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Killer Lake Research



Tricia Bunten

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Early this year, UMD graduate student Arthur A. Aaberg broadened
his horizons when he took part in UMD's Large Lakes Observatory
(LLO) research at Lake Kivu in Rwanda. LLO is the only institute of its
kind in the United States dedicated to the study of large lakes throughout
the world. This research addresses concerns for the future of some two
million people living around its shores.

As Aaberg tells it, Kivu, one of the so-called Killer Lakes of Africa,
is located between two volcanoes that cause gases to accumulate near
the lake's bottom. Kivu is permanently stratified due to the effects
of gases and salts on the water density. Additionally, a temperature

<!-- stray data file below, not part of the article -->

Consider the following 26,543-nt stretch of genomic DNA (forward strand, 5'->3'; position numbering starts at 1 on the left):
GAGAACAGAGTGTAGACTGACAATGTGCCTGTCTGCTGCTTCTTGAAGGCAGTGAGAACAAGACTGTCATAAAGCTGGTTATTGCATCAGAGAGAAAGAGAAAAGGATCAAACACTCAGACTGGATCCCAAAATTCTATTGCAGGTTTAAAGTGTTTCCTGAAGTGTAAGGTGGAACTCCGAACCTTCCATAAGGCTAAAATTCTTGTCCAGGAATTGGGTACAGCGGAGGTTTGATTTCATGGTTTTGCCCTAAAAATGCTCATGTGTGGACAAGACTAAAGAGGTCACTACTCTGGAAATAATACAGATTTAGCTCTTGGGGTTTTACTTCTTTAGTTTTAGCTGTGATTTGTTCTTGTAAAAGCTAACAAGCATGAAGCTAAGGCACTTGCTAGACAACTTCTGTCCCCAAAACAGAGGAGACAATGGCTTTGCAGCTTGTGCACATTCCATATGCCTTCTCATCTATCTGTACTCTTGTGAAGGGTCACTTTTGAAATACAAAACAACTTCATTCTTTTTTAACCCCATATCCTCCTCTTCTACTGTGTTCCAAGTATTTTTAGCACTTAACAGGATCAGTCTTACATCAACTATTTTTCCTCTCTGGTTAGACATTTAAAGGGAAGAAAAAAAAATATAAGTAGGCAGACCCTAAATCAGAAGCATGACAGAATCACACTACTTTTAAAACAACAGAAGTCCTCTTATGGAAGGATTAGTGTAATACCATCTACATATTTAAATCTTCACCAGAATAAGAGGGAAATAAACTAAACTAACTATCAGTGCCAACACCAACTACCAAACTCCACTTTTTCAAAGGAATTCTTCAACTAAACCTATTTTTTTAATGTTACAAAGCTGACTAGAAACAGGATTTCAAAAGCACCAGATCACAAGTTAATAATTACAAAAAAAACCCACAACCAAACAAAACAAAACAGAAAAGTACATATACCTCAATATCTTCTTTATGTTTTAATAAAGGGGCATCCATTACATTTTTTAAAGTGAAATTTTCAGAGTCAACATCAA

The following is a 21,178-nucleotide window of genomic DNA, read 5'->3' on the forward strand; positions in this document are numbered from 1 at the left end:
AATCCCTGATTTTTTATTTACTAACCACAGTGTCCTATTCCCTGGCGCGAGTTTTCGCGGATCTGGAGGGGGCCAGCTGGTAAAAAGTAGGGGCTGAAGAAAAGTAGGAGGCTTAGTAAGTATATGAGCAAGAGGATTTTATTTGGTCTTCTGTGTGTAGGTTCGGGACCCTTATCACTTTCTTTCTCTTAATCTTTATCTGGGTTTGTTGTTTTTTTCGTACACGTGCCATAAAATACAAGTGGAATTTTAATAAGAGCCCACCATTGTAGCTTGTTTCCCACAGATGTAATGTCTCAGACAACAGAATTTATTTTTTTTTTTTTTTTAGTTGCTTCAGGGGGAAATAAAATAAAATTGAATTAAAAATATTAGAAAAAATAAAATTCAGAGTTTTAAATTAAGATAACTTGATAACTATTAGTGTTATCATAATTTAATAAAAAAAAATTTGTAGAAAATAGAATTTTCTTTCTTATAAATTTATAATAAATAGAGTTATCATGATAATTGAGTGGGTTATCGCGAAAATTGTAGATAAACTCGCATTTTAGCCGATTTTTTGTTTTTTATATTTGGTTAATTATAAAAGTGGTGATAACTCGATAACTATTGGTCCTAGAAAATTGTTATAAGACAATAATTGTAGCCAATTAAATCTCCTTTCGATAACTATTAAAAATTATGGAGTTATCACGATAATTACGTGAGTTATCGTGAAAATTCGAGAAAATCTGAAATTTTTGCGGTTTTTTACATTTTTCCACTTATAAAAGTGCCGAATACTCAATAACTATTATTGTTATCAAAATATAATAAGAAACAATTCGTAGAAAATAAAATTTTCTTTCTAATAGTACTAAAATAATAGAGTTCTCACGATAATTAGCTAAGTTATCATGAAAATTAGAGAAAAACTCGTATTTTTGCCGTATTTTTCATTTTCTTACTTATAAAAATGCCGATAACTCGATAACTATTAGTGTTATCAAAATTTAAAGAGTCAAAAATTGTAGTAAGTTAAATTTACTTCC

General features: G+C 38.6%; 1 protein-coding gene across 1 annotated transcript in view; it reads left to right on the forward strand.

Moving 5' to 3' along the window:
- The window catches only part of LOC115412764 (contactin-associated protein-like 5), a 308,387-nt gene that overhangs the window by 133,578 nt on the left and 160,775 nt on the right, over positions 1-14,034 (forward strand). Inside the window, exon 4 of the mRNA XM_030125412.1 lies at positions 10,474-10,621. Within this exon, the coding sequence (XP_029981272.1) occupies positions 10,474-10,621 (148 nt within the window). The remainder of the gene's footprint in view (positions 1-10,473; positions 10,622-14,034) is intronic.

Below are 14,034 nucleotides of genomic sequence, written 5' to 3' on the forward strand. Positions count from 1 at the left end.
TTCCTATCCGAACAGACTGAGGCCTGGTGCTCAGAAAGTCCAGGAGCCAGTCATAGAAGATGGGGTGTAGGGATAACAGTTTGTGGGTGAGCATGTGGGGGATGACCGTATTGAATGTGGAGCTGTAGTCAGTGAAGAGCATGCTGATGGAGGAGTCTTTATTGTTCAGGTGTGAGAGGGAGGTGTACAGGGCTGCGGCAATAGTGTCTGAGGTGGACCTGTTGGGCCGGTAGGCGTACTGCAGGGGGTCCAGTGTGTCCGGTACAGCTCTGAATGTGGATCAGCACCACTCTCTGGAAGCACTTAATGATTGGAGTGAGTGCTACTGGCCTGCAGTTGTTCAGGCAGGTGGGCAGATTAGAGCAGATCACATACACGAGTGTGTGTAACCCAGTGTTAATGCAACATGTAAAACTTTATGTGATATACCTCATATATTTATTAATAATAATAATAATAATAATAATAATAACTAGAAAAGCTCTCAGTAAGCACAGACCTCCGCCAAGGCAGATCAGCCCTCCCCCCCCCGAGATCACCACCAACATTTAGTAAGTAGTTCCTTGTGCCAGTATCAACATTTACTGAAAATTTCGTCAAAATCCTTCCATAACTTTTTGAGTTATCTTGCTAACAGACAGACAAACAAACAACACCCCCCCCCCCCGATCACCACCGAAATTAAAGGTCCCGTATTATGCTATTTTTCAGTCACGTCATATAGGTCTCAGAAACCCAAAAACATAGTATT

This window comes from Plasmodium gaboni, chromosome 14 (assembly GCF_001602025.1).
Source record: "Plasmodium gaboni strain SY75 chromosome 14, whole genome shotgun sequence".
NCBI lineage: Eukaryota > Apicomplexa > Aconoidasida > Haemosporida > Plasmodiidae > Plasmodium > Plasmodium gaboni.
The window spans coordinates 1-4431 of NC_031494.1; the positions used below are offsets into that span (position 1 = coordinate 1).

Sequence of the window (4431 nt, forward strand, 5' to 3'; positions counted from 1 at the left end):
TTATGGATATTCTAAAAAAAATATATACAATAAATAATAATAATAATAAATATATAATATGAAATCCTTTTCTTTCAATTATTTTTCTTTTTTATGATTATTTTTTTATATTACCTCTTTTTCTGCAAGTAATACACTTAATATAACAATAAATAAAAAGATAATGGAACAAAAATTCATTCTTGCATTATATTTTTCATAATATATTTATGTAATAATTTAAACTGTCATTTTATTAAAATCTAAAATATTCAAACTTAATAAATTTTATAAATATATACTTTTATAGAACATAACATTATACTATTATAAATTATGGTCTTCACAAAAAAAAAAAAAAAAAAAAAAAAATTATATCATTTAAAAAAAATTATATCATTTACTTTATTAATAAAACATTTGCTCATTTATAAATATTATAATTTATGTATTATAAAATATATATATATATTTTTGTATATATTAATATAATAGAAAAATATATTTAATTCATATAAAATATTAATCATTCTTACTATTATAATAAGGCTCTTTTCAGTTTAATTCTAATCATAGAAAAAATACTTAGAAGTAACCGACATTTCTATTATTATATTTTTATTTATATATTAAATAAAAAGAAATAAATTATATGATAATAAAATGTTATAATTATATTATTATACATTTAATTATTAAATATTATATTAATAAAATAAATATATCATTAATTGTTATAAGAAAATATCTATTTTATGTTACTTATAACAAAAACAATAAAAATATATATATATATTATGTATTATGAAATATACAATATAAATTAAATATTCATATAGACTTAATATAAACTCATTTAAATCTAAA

inversion occurs near the surface causing cooler water to sit at the
surface above warmer water in the depths. There is long-standing
concern that if something were to disturb this stratification, the release
of gases could threaten people living around the lake. Aaberg's research
involved taking samples and developing temperature profiles over nine
days at Kivu.

Aaberg has an undergraduate degree in physics and computer
science from the University of Minnesota Morris. In addition to his
advanced studies, Aaberg teaches basic physics to UMD undergraduates.
He received the Mylan Radulovich Physics Fellowship for students of
exceptional promise pursuing advanced degrees. Graduate fellowships,
such as Aaberg's, help UMD attract graduate students.

Currently, Aaberg isn't sure if he wants to pursue education or
research. "I enjoy teaching, and I enjoy working on the outside," he said.
In the meantime, he is analyzing the findings of Lake Kivu, comparing
them with other data gathered in recent years. So far, Aaberg said, it
doesn't appear that those two million people near the lake are in any
immediate danger.


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